Copenhagen, Denmark – 25 March 2019. The University of Exeter, supported by the South West Academic Health Science Network, has partnered with Danish mobile health provider Monsenso in ‘The MOVE Study’ (formerly known as The Klick Project), a research project that aims to review how the Monsenso Solution can be used to support individuals to engage in healthy behaviours that could make a difference to their risk of getting dementia. The Monsenso Solution is a mobile platform, where the individual is prompted with daily self-assessments, weekly clinical scales, while sensor data is collected via the phone. Moreover, it connects the individual and clinician, visualising individual-reported data for both parties and facilitates the possibility of providing patients with relevant information to handle specific challenges that may impact their wellbeing.
Both from a societal and a clinical standpoint, the burden of dementia is a growing challenge. The number of people affected by dementia worldwide will reach 75 million people in 2030. In the UK, for example, Dementia UK estimated that approximately 850,000 people were living with dementia. In addition, it was estimated that one in three people born in 2015 will develop dementia in their lifetime. Therefore, new ways of tackling this challenge must be found.
In collaboration with Monsenso, the lead researchers on The MOVE Study – Dr Barbora Silarova and Dr Rachel Collins will set up the solution to support The MOVE Study, and hereafter demonstrate its capabilities for clinicians and patients and receive their feedback. The findings will be used to guide development of future intervention that focuses on changing healthy behaviours that could make a difference to people’s risk of getting dementia. It is planned for the intervention to be delivered in primary care. The configuration of the Monsenso Solution for The MOVE Study will include one of the newest additions to the system; an integration to Withings (wearable technology) which allows for collection of sensor data, such as physical activity, sleep and pulse.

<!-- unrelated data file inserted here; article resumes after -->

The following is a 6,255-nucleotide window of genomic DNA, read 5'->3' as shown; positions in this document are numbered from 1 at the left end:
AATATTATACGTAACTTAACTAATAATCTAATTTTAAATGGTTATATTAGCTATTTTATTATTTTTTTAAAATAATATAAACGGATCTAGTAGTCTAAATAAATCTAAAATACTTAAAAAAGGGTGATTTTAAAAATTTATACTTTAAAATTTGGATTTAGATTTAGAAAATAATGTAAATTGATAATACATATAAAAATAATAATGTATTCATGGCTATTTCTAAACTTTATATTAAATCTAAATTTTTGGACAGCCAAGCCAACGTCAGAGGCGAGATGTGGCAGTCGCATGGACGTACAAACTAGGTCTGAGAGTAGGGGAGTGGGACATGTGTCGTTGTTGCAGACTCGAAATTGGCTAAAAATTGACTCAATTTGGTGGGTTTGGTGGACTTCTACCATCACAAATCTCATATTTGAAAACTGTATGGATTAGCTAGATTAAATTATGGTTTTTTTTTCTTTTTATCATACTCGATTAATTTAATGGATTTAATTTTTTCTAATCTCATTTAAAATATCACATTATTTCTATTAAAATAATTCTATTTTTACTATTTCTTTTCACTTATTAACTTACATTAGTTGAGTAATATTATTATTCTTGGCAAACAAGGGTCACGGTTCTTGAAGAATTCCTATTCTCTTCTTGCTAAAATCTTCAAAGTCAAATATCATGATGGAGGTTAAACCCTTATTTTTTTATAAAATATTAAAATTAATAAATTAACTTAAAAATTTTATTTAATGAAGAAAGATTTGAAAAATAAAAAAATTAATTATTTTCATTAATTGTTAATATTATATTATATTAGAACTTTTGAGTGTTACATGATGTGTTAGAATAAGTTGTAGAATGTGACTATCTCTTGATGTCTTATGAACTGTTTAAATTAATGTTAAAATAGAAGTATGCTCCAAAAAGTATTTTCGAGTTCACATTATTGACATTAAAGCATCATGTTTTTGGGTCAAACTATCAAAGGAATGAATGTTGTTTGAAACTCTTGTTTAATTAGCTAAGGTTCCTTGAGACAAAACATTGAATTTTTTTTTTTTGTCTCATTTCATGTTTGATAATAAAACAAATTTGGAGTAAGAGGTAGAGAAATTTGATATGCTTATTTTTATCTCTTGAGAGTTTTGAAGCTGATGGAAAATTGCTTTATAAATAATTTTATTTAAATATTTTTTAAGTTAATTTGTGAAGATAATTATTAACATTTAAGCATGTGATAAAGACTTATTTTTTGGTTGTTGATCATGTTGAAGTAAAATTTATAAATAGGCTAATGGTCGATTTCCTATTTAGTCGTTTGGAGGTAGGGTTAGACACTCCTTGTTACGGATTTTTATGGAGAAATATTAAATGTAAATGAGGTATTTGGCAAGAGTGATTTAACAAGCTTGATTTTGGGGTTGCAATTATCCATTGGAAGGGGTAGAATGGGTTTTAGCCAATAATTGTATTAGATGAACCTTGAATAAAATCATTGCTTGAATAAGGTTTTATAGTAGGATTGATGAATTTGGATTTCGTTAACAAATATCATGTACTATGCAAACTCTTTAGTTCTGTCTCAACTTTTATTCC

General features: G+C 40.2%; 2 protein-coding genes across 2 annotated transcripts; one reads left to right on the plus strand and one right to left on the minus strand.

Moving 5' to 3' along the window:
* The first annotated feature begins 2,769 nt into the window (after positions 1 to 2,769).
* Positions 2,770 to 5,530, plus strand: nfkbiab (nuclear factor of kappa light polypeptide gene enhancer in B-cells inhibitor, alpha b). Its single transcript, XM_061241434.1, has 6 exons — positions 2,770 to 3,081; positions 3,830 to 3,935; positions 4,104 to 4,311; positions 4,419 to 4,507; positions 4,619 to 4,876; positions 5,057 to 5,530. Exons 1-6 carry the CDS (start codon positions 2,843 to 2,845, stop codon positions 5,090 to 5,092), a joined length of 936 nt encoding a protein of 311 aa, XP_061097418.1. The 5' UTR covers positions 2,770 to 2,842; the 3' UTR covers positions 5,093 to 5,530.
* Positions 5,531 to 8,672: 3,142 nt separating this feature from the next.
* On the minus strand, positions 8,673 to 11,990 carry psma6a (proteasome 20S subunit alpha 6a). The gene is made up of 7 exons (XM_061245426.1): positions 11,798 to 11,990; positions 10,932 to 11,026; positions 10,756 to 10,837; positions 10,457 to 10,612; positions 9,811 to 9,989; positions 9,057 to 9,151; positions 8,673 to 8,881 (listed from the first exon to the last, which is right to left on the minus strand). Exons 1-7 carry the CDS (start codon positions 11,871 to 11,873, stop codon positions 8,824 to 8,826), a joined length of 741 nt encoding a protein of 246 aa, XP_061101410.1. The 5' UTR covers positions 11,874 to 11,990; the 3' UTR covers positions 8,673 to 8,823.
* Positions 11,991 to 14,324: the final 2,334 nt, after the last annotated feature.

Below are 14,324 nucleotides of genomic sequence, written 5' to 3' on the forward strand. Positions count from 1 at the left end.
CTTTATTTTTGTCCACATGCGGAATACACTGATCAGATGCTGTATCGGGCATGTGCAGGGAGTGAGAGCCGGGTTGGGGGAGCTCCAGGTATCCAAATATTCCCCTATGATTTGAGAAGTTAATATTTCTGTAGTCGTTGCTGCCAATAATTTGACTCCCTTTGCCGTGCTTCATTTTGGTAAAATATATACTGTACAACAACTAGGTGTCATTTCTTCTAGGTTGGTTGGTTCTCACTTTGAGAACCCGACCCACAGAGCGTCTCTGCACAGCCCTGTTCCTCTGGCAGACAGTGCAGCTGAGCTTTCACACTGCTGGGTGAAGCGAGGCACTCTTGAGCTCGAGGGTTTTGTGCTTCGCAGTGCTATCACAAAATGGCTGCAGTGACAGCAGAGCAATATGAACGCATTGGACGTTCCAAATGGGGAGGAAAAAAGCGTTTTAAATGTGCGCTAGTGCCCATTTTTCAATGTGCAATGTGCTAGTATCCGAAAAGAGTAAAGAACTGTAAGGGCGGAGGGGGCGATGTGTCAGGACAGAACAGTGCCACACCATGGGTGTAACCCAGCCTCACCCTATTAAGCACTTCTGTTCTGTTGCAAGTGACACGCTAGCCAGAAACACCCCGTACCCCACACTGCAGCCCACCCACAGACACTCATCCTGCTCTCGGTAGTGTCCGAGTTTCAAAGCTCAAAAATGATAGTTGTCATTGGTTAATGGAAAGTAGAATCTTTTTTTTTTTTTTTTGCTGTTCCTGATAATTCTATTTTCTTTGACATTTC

Thomas Lethenborg, CEO of Monsenso, says: “Dementia is a huge challenge for society to overcome, and it will be growing in the coming years due to an ageing population. We are looking forward to testing whether our solution can help people to engage in healthy behaviours to live a healthy life. We may draw on experiences gained from the H2020 funded WellCo project, which aims at improving the well-being of elderly people.”
University of Exeter
University of Exeter
combines teaching excellence and high levels of student satisfaction with world
class research at their campuses in Devon and Cornwall. They are part of the
Russell Group as one of the 24 leading UK universities. Their success is
built on a strong partnership with their students and a clear focus on high
For more information about dementia research conducted at University of Exeter, please see http://www.exeter.ac.uk/dementia/.
South West Academic Health Science Network
The South West Academic Health Science Network (SW AHSN) works to improve the health and patient experience of people in the South West by supporting and accelerating innovation and quality improvement. SW AHSN is part of a national network of 15 AHSNs set up by NHS England, to identify, adopt and disseminate innovative healthcare. As part of KLICK, they will be aiding in the conversation and co-design of solutions to better meet patient needs by bringing together innovators and adopters of new ideas for health and social care.
To learn more, visit https://www.swahsn.com/.
Monsenso is an innovative technology company offering a mHealth solution that optimises the treatment of mental disorders. The smartphone-based solution gives a detailed overview of an individual’s mental health through the collection of outcome, adherence and behavioural data, and it connects individuals, carers and health care providers enabling personalised treatment, remote care and early intervention.
To learn more, visit www.monsenso.com
more information about Monsenso contact:
 Dowrick, A.,
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